juniper forage 3

juniper forage 1

juniper forage 2

Juniper is a commonly cultivated ornamental bush in Southern California. But a native variety, Juniperus californica (California Juniper), grows wild on arid rocky slopes in both bush and tree form, from 4′-30′ tall. The evergreen has ashy-gray bark that seems “shredded”, with blueish-gray scaly foliage. California Juniper produces small round “berries” that are actually modified cones, about 1/4″ in diameter, similar in size to blue berries. When young, the berries are whitish green with one immature seed. As the seed ripens, the berry darkens towards blueish red-brown with a “waxy” sheen.

Humans use juniper as both food and medicine. Tribal use included eating the berries dried and fresh, and pounding them into flour meal for mush, sun-dried cakes and baked bread. Medicinally, juniper has diuretic properties, and is used to treat kidney and liver ailments. The Swedes traditionally used juniper extract topically to treat wounds and inflamed joints.

Suggested Culinary Use

Juniper berries provide gin’s distinctive flavor, and is commonly used to flavor sauerkraut. Use the berries dried, fresh, chopped, or powdered to add sharp, peppery flavor to winter game, soups and stews. Grind berries and sprinkle as a seasoning, or use as a spice to flavor sugar. California Juniper berries can be used to flavor food in both their ripened darker state, or while green and more pungent. Try placing fish on a bed of juniper twigs prior to baking, to add flavor.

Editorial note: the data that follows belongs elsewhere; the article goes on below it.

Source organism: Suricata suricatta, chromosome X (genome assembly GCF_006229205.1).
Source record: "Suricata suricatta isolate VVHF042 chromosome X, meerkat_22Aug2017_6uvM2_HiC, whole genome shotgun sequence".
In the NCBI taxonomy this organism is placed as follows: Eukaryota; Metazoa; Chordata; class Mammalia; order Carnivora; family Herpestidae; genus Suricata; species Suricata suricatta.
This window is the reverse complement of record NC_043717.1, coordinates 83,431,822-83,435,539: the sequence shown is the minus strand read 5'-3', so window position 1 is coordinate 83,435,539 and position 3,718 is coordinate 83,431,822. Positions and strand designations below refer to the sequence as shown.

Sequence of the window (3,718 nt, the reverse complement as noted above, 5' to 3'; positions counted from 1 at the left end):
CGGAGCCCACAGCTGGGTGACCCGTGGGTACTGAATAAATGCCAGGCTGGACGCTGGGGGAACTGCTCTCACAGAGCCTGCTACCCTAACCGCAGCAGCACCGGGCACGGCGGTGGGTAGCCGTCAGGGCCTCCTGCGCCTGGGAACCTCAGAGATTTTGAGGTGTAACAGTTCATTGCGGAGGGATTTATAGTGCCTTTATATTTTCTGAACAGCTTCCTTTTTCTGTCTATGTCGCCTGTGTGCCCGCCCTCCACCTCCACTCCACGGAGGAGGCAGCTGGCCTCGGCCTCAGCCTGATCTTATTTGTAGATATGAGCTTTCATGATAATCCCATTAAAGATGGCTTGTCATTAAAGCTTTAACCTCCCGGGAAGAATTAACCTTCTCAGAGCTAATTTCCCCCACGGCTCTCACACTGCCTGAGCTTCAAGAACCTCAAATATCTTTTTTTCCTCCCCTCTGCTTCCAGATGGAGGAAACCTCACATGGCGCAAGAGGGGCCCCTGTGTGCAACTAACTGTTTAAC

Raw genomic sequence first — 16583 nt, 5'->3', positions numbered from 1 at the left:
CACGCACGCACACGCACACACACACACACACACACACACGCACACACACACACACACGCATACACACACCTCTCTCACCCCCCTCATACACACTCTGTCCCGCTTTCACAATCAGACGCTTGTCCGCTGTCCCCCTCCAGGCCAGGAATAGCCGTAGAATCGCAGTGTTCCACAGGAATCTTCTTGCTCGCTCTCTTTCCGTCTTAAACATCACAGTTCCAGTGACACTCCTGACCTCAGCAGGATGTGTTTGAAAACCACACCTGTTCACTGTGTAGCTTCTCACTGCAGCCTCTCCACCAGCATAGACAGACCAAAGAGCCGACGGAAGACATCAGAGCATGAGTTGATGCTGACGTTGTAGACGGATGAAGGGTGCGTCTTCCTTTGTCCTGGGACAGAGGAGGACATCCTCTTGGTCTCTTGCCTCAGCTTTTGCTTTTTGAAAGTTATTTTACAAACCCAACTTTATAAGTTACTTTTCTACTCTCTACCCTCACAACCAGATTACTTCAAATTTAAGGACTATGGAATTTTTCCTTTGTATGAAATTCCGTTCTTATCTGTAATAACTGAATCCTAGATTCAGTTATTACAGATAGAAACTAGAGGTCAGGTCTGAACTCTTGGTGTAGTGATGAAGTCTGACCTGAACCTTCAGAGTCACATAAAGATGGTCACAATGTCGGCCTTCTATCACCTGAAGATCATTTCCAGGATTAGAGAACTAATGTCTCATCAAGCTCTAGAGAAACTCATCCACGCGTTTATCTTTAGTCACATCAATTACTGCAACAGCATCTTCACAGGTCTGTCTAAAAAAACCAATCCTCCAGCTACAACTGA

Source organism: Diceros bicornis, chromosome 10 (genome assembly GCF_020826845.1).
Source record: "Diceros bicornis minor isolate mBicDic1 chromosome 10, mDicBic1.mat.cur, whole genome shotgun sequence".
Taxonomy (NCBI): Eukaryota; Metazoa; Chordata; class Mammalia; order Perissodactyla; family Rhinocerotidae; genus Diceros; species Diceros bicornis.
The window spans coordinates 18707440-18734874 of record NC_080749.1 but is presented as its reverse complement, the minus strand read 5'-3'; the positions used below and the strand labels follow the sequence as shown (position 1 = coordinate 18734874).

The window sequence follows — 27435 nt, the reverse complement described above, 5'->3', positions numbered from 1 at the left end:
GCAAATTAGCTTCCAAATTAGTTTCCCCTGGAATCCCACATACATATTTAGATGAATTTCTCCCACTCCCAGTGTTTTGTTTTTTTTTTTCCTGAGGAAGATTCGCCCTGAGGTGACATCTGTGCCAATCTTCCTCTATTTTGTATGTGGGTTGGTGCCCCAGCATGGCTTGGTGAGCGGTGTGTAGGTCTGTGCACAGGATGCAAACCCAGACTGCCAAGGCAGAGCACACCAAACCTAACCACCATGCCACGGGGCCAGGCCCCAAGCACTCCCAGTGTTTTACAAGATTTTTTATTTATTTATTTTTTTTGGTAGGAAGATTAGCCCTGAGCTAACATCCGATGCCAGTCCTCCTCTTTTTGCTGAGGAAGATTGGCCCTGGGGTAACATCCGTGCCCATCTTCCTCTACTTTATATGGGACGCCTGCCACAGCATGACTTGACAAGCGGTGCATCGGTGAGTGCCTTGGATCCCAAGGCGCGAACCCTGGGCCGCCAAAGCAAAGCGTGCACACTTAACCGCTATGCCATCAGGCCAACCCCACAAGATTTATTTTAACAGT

Recipe: Juniper Berry Syrup

1 Tablespoon whole juniper berries crushed
1 cup sugar
1 cup water

Combine all ingredients in small pot. Bring to boil then simmer 15 to 20 minutes. Remove from heat, transfer to glass bowl, steep in refrigerator for 4+ hours. Strain mixture to discard juniper berry solids.

Recipe: Home-brew Sauerkraut with Juniper Berries

1 head white cabbage
1/2 head red cabbage
1 small red onion
4 medium-size carrots
2 tablespoons salt
4-8 juniper berries pulverized into dry spice

Slice cabbage, carrots and onion into thin ribbons, about 1/8″ wide and 1-4″ long. Place vegis in big mixing bowl, sprinkle salt on top. Massage the salt into the shredded vegis by rubbing and squeezing the cabbage with your hands. Gradually the cabbage will become watery and limp, like coleslaw. Mix in juniper spice. Clean a large mason jar with hot soapy water. Tightly pack the cabbage mixture into the mason jar, packing it down tightly with your clean fist or wooden spoon. You’ll be amazed at how tightly you’re able to pack-down it down, as released-juices rise to cover the tightly-packed vegis.

You could eat your sauerkraut like this, no problemo and tasty indeed. Just keep refrigerated like a salad. Or, you can continue onward with lacto-fermentation for more traditional sauerkraut that will keep longer int he fridge. To lacto-ferment, cover the mouth of the mason jar with a cloth and secure it with a rubber band, letting air flow while keeping dust and insects out. Over the next 24 hours, periodically press down on the vegis encouraging the cabbage to release its liquid and rise over the top of the cabbage. Ferment for 3-10 days, or more if desired, away from direct sunlight and at cool room temperature (ideally 65°F to 75°F). Check daily, pressing down if the cabbage floats above the liquid. You may see bubbles rising up through the cabbage, foam on the top, or white scum. That’s ok, this means healthy fermentation is happening. Skim off the scum during fermentation or before refrigerating. Don’t eat any moldy parts close to the surface. Refrigerate.